in action till ammunition failed. While wait. ing for a new supply, the enemy swarmed about them, pouring in volley after volley at fifty yards. Then, after the last regiment and last battery were from the field, the Fifth company grimly retired in perfect line. The loss of the artillery was 5 killed and wounded. Lieutenant Chalaron, for distinguished gallantry, was appointed on the field as temporary chief of artillery. Lieutenants Blair and Leverich, Corporals Smith and Adams, and Privates Johnson and Walsh, were commended for gallantry. In these fights, Randall Lee Gibson gave proofs of that signal ability which was to mark him progressively during the war. Gibson was always the student among our brigadiers, but this is far from meaning that he was a dreamer in action. He was a student only in the scholarship which he had borne away from ambitious competitors in the prizes of peace at Yale. His classics in nothing detracted from his dash upon the field, however much Plutarc
heirs. Heard the loudest with each victorious advance, it told once again how an army fights when grief inspires valor. In the reorganization which followed the death of Jackson the Louisiana brigades remained in the old Second corps, under General Ewell. Early's division included, besides Hays' Louisiana brigade, Gen. William Smith's Virginia brigade, R. F. Hoke's Carolinians and John B. Gordons' Georgians. The old Stonewall division, including Nicholls' brigade, was under Maj.—Gen. Edward Johnson. Hays' regiments were commanded: the Fifth by Maj. Alexander Hart, Sixth by Lieut.-Col. Joseph Hanlon, Seventh by Col. D. B. Penn, Eighth by Col. T. D. Lewis, Ninth by Col. L. A. Stafford. Nicholls' brigade was led by Col. J. M. Williams, and the regiments were commanded: First by Lieut.-Col. M. Nolan, Second by Lieut.-Col. R. E. Burke, Tenth by Maj. T. N. Powell, Fourteenth by Lieut.-Col. David Zable, Fifteenth by Maj. Andrew Brady. Col. J. M. Walton, still in command of Longstr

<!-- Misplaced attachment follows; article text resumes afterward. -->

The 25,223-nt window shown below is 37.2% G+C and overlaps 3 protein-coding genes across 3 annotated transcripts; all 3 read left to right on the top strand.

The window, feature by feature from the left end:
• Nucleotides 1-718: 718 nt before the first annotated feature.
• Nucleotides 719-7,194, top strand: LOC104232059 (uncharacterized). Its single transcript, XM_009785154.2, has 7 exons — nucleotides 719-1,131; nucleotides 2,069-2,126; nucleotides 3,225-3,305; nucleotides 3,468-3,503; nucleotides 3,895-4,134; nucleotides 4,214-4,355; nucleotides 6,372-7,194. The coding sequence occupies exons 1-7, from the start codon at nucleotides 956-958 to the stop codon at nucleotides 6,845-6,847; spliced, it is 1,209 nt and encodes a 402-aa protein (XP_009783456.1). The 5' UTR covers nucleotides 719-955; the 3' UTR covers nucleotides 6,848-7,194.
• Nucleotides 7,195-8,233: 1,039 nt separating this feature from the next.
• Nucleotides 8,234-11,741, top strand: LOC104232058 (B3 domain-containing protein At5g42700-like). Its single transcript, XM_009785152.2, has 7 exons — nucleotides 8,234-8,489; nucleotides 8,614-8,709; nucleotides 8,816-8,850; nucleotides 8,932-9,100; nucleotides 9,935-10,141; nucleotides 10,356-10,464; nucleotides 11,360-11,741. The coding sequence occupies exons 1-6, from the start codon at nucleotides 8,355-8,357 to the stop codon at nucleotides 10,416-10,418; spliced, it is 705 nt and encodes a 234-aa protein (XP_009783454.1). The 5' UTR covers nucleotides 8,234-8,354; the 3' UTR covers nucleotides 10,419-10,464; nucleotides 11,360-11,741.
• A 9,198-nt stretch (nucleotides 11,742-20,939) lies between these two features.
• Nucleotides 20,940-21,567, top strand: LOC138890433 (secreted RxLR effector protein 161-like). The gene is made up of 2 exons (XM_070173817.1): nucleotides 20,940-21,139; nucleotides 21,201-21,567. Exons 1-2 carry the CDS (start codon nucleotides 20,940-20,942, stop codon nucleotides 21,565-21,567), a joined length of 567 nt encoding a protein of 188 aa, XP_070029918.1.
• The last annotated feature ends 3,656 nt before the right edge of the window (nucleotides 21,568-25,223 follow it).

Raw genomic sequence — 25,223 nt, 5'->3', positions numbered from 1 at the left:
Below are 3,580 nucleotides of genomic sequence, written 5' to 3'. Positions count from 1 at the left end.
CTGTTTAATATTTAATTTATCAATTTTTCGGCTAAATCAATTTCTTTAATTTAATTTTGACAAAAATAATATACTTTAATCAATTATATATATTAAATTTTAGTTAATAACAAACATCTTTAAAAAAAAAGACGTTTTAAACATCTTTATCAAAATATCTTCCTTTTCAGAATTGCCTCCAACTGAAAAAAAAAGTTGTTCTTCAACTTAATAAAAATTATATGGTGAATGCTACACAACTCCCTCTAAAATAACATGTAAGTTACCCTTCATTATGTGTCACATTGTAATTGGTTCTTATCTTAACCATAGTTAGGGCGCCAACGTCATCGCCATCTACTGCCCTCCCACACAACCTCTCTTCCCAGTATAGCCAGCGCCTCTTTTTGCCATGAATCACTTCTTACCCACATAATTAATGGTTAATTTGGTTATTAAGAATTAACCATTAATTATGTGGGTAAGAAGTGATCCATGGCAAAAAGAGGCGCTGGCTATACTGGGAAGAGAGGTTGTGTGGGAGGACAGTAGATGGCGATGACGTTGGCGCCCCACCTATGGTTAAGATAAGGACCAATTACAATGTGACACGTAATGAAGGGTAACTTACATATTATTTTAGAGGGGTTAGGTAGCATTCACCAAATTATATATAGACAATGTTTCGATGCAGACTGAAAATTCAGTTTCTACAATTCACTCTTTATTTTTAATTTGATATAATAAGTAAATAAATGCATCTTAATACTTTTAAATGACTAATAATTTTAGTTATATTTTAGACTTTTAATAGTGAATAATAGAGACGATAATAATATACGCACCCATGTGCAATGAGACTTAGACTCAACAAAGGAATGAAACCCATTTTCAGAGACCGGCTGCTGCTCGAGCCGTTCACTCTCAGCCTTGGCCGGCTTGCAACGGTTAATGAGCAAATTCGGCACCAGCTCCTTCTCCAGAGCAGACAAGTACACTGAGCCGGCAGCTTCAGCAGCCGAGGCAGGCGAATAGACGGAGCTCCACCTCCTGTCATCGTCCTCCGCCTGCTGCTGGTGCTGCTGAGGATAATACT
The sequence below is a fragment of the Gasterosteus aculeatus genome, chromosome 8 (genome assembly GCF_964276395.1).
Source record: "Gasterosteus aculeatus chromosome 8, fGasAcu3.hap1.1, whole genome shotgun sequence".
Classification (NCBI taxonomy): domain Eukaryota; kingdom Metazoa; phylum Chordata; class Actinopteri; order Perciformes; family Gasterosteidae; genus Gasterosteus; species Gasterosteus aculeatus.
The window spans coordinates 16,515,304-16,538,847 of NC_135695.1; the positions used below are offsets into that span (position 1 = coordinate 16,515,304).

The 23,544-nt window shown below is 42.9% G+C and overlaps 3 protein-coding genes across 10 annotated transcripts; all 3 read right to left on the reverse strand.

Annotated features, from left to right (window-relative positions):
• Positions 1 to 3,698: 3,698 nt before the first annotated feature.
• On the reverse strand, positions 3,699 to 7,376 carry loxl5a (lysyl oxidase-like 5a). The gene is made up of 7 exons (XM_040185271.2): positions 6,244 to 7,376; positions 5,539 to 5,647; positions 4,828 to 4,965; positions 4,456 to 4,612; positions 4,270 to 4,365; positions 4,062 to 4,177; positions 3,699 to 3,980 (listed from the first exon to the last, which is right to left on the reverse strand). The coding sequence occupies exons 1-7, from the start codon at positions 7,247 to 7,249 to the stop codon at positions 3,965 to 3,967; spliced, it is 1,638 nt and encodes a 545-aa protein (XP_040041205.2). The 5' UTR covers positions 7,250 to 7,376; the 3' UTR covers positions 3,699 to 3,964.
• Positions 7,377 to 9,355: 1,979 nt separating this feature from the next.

of General Milroy was gallantly met by the Second and Tenth Louisiana, who afterward led by General Johnson in person captured 1,000 prisoners and a stand of colors. The brigade loss was 2 killed anrk, near the Susquehanna river and the capital of Pennsylvania, 75 miles north of Washington. Johnson's division crossed at Boteler's ford and marched to Carlisle, still further north, and west of Federal line. To the east of that was Culp's hill, faced by Nicholls' brigade, on the right of Johnson's line. The two Louisiana brigades waited all day, expecting orders to assault, which were notd for some time been thundering against the strong Federal position. Finally, about 7 o'clock, Johnson was ordered to the assault and his men advanced gallantly up the sides of a rugged and rocky moing entirely unsupported on the right, were attended with more loss than success. As soon as Johnson was engaged Early ordered forward his assaulting line, Hays on the right, Avery's North Carolin
his loss of 3 generals killed, 4 wounded and 2 captured, Ewell remarked: Gen. Edward Johnson once said of General Stafford that he was the bravest man he ever saw. Snia Court House on the 8th, orders were received transferring Hays' brigade to Johnson's division, and consolidating both Louisiana brigades under General Hays. Butby danger, broke through a part of our line, enveloping the salient held by Edward Johnson, and capturing Johnson and Steuart and 2,000 of the division, including manJohnson and Steuart and 2,000 of the division, including many of the battle-worn Louisiana brigade. But on the second line Hancock was checked and partly driven back. It was a day of fierce fighting on both sides. In thisy prepared, and lost nearly 1,000 of his 6,000 men. Next day the remnant of Edward Johnson's division, in which the Louisianians still maintained the forms of their bight of the line, May 15th, a section of the artillery was thrown forward with Johnson and Hagood, and the Louisiana gunners found themselves opposed to six or eight